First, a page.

🎉 Don not forget about acknowledging and celebrating successes, no matter how small they may seem. Focus on improving relationships through expressing appreciation and thankfulness among team members. It fosters feelings of connectedness and trust, leading to more fulfilling and supportive relationships. Positive reinforcement can reinforce a solution-oriented mindset in your team as well. When people are not afraid of expressing their views openly and know they can rely on each other, solving problems seems to be a natural and smooth part of their daily life and work.
There is one special solution-oriented therapy that is worth mentioning here. Steve de Shazer together with Insoo Kim Ber, two developed a type of brief therapeutic approach that focuses on identifying and building solutions to a person’s problems rather than dwelling on the problems themselves. It is based on the belief that people have the resources and strengths to overcome challenges, and the therapist's role is to help them tap into those resources and find effective solutions.
The same we can do with our everyday communication. We can put a strong emphasis on identifying and amplifying solutions rather than analyzing problems in depth. To do that we can talk with the details about a preferred future where our problems have been resolved.
As during the therapy we can use a series of questions designed to think about the problematic situation in new more constructive ways. These questions often begin with "how" or "what" and encourage us to explore our strengths, exceptions to the problem, and potential solutions. For example, we can ask ourselves - what worked for us in similar situations in the past? Or what could work for our friend/colleague in a similar situation? Identify and explore previous “exceptions,” e.g. times when you have successfully coped with or addressed previous difficulties and challenges.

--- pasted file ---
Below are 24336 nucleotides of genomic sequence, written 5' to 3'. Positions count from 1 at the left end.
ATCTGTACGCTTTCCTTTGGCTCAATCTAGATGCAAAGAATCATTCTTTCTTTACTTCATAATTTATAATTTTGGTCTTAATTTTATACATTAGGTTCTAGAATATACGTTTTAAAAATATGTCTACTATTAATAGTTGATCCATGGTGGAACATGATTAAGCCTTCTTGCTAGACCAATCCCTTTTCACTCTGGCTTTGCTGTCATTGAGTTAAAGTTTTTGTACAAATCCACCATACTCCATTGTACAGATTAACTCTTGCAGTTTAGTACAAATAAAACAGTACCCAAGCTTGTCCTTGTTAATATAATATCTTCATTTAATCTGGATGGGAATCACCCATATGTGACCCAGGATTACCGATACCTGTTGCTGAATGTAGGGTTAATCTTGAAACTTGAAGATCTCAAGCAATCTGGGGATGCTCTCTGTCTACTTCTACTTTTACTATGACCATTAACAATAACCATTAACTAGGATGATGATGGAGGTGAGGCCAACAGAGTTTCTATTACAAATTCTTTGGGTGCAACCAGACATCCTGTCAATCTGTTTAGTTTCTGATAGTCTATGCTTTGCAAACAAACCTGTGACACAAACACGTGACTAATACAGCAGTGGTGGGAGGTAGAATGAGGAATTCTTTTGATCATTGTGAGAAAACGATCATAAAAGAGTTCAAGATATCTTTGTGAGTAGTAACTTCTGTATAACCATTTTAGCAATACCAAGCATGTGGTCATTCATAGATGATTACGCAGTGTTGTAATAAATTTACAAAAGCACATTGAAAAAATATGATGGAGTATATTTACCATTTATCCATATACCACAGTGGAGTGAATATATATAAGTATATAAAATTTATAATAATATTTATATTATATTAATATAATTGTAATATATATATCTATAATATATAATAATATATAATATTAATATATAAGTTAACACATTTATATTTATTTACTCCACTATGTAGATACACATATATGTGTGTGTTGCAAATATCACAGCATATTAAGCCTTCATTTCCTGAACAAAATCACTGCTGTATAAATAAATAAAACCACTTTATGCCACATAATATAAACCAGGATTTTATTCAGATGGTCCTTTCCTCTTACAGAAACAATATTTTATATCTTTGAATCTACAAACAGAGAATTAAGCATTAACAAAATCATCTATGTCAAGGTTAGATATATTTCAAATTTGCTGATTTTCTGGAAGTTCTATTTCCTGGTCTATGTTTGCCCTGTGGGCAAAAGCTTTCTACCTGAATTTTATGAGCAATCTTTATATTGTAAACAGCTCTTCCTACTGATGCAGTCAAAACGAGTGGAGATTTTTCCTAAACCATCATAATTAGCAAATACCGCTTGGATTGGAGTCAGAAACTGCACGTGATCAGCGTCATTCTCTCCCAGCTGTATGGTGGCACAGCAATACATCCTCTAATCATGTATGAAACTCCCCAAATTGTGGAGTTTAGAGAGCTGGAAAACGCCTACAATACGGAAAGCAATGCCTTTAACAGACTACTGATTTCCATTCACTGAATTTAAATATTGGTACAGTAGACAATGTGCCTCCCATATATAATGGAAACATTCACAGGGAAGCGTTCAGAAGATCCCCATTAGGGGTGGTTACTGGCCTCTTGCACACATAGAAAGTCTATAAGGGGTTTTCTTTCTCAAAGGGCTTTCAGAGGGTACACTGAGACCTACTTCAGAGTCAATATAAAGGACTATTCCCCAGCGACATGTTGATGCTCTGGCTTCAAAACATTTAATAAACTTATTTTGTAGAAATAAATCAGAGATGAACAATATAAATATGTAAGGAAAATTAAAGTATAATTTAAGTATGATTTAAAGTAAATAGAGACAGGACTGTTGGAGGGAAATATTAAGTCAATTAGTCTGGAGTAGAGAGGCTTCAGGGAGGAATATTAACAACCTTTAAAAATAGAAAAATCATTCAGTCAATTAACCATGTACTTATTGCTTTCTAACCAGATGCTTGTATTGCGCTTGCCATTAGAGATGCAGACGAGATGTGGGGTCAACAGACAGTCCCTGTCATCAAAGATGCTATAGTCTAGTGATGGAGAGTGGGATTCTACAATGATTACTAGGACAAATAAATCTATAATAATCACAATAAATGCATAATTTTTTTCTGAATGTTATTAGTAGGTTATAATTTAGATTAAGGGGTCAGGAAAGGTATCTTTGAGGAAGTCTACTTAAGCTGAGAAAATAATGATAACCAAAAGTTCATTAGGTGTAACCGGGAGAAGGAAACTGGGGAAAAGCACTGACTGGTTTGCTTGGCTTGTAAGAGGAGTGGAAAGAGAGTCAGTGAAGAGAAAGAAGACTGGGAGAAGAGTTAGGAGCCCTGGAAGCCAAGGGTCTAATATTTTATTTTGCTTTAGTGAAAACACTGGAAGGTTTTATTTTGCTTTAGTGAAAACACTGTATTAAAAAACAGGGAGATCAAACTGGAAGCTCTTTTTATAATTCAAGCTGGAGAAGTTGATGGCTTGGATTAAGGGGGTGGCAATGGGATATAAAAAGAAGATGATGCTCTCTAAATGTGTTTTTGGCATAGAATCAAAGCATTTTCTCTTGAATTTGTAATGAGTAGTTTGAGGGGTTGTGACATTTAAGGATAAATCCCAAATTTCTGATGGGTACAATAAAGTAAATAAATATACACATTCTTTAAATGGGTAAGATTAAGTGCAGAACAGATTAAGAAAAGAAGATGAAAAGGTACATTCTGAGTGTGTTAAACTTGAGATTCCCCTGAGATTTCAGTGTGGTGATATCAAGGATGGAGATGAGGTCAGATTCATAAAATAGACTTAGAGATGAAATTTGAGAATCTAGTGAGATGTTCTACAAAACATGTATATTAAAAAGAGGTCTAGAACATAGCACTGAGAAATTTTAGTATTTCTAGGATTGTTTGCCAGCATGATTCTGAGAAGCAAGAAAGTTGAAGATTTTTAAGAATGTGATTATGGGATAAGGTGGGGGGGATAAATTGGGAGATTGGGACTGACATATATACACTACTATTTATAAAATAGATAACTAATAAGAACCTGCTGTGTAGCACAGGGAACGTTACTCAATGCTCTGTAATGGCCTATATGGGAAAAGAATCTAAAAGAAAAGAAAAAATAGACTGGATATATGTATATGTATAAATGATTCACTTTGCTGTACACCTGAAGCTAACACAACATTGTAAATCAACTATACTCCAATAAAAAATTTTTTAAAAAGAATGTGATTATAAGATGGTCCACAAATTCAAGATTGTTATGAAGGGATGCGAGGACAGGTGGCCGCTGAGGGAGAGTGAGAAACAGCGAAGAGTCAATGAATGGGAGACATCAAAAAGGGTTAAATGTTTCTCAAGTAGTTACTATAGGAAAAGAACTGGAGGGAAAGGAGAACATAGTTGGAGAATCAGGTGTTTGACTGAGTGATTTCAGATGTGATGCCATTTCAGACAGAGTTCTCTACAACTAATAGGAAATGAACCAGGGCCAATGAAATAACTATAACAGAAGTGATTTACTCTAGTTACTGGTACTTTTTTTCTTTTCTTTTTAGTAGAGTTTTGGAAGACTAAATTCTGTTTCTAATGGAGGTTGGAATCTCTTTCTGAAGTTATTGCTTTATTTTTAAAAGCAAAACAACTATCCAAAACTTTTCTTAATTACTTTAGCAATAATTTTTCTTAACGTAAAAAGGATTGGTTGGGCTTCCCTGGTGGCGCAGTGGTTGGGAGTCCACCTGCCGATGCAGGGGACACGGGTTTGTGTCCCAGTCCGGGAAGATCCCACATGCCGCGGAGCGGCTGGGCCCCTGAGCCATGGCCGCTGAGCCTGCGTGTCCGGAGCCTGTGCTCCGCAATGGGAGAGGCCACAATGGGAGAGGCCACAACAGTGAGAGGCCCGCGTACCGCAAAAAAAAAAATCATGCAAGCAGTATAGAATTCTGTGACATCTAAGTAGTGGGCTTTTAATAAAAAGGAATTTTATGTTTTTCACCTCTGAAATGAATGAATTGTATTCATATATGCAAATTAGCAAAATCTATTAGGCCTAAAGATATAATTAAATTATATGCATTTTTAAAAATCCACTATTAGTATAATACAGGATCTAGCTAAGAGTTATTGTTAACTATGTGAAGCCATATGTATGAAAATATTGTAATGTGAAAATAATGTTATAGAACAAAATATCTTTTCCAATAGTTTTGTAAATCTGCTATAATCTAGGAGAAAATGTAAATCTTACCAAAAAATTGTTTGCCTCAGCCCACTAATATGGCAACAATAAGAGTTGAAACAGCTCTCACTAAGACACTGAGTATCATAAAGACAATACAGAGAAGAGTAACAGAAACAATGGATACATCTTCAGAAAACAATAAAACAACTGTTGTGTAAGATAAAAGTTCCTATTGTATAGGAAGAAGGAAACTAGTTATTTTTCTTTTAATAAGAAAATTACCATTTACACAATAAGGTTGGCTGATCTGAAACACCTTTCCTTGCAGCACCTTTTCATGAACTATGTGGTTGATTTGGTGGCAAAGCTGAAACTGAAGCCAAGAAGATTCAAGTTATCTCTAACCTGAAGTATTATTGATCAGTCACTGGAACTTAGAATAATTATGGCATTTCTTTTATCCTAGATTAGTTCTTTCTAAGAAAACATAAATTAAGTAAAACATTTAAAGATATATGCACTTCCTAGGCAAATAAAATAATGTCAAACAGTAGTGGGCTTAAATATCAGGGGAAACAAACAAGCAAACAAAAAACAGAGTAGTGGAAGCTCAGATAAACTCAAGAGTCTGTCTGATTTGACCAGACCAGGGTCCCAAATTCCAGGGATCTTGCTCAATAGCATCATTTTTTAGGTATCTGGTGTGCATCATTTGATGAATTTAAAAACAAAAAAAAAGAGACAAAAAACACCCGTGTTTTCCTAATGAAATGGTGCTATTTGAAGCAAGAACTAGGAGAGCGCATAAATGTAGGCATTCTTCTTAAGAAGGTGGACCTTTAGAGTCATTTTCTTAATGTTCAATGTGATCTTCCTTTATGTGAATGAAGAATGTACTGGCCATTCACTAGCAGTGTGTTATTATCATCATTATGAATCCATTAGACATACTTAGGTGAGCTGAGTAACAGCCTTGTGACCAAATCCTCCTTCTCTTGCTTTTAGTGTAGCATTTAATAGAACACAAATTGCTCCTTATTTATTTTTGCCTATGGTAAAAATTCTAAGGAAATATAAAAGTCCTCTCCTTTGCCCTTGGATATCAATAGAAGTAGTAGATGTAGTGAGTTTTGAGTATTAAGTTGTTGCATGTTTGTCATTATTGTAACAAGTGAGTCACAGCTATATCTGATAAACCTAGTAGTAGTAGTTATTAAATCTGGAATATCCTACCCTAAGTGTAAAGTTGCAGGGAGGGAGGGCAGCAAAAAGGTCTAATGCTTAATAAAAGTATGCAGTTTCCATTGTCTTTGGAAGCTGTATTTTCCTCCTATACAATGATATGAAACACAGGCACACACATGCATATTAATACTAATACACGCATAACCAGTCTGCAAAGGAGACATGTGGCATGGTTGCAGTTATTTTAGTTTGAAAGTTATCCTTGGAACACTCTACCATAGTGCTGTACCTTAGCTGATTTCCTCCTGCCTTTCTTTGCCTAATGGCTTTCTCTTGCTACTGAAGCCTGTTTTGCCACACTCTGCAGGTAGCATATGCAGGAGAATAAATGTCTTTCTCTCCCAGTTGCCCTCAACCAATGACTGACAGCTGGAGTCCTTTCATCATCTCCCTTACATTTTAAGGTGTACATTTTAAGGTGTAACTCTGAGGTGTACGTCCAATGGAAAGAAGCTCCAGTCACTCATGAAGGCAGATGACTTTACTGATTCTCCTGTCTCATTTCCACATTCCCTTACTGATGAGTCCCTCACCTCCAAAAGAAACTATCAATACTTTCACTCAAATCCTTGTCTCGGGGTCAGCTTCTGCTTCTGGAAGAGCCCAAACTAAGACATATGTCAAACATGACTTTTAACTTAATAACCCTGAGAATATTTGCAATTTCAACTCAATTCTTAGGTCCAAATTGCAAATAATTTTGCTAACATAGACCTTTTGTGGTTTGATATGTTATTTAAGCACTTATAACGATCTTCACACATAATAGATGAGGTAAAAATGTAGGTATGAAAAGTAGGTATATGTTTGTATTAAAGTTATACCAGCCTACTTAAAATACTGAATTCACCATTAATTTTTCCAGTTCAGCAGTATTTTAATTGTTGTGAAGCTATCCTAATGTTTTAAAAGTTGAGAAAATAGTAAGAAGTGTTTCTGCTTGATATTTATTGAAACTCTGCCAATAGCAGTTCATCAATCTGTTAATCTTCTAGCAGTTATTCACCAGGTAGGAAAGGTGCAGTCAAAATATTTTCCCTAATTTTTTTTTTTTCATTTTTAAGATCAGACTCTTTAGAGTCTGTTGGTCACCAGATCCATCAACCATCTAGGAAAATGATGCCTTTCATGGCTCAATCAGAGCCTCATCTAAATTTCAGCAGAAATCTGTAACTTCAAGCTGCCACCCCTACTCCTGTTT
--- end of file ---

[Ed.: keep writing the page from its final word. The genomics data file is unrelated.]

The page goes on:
Steve de Shazer made a valid point saying that very often the solution is not directly related to the problem and the language we use to describe the solution is different than that needed to describe a problem.
While describing SFT I did not mention one important question that is used in the therapy. One of the key techniques is "Miracle Question." Clients with a problem is asked to imagine that a miracle has occurred overnight, and their problem is solved. They are then prompted to describe what their life would be like, how they would feel, and what they would be doing differently. This exercise can help them clarify their goals and identify steps toward achieving them. I believe that it is a very simple and opening technique we can use in our organisations to make a switch from problem-orientation to solution-orientation. Make sure to keep the focus on what is wanted, not what is not wanted.
By highlighting strengths, exceptions, and potential solutions we can be empowered to make positive changes and achieve desired outcomes. Henry Ford said that “most people spend more time and energy going around problems than in trying to solve them” - I believe the emphasis should be always placed on identifying and building solutions to problems, rather than getting stuck in a cycle of dwelling on the problems themselves. There are three guiding principles you can use every time you start creating problems: